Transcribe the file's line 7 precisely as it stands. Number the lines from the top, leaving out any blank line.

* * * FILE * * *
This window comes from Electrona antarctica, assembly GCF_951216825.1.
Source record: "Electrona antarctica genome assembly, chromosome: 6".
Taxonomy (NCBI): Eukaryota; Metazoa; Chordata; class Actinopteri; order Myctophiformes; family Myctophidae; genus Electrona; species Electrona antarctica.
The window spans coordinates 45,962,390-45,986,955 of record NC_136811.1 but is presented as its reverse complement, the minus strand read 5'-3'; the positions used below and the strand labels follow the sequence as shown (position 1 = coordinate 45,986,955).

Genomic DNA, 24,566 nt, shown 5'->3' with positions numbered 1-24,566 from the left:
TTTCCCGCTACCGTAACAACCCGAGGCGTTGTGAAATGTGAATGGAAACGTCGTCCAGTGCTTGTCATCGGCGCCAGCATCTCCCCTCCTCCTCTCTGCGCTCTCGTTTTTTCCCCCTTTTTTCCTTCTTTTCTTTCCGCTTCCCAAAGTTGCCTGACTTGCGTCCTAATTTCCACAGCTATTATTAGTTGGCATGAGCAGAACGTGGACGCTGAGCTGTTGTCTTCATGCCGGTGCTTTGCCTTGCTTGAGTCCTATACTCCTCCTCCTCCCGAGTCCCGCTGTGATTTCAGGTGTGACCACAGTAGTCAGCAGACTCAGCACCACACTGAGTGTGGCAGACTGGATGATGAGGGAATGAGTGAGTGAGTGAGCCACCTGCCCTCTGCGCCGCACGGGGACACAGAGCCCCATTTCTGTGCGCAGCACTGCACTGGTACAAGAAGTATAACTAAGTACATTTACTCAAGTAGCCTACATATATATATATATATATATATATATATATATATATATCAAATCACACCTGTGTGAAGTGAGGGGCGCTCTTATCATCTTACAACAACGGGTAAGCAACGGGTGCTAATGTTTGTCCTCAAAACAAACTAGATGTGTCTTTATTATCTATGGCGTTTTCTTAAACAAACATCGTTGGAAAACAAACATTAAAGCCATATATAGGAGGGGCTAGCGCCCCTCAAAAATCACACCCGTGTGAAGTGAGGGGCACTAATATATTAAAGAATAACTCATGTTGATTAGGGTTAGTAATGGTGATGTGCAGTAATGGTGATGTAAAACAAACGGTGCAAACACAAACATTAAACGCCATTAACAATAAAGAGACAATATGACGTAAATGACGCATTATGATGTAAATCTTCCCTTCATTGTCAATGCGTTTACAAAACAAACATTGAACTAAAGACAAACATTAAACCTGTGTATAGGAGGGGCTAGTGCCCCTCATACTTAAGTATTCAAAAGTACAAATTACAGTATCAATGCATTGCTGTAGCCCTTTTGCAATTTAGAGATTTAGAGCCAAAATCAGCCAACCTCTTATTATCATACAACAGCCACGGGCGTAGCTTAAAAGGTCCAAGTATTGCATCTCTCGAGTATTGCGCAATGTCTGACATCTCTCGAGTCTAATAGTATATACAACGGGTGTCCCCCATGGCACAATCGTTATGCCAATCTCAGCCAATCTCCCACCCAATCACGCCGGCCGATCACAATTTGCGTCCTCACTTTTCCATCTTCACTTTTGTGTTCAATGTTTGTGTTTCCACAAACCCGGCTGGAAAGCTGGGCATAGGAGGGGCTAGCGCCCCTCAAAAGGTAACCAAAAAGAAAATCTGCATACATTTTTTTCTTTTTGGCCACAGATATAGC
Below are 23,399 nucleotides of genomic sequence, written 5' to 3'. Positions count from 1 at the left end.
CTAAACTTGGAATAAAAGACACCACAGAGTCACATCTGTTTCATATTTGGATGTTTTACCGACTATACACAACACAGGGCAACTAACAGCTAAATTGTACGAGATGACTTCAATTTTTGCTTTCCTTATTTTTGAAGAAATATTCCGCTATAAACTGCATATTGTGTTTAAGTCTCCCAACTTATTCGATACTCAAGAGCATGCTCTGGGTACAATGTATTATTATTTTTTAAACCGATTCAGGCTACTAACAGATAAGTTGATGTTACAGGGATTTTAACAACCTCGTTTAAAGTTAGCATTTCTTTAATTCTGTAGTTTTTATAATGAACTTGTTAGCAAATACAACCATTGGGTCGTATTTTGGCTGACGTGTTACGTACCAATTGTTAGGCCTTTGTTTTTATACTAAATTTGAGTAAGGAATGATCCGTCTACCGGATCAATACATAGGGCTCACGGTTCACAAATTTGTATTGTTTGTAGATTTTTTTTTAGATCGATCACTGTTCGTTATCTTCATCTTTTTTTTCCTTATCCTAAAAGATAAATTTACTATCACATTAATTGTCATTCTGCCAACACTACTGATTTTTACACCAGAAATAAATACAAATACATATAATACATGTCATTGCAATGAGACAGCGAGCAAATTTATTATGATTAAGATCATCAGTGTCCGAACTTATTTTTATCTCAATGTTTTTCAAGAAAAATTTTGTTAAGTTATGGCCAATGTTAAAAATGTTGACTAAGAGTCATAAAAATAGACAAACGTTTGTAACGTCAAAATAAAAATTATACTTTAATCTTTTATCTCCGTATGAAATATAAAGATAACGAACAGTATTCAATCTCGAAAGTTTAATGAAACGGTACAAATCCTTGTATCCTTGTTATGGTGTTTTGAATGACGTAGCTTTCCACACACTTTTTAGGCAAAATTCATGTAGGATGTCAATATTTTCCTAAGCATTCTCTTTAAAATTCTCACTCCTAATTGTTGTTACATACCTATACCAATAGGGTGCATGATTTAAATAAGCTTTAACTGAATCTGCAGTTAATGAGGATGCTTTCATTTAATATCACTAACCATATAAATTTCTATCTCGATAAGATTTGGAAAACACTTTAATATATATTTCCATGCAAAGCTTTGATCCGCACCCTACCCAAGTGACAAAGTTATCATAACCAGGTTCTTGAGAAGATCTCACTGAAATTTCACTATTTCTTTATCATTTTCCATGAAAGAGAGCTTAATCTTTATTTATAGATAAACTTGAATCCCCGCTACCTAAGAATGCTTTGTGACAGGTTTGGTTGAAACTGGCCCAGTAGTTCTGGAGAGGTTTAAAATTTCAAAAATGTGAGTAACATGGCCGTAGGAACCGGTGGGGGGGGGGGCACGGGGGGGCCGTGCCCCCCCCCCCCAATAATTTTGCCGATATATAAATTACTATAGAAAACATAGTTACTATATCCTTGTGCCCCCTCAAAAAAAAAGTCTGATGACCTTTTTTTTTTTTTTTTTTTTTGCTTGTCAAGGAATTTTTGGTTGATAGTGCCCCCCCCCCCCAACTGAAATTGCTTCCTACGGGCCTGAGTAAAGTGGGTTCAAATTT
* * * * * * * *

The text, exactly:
Below are 23,399 nucleotides of genomic sequence, written 5' to 3'. Positions count from 1 at the left end.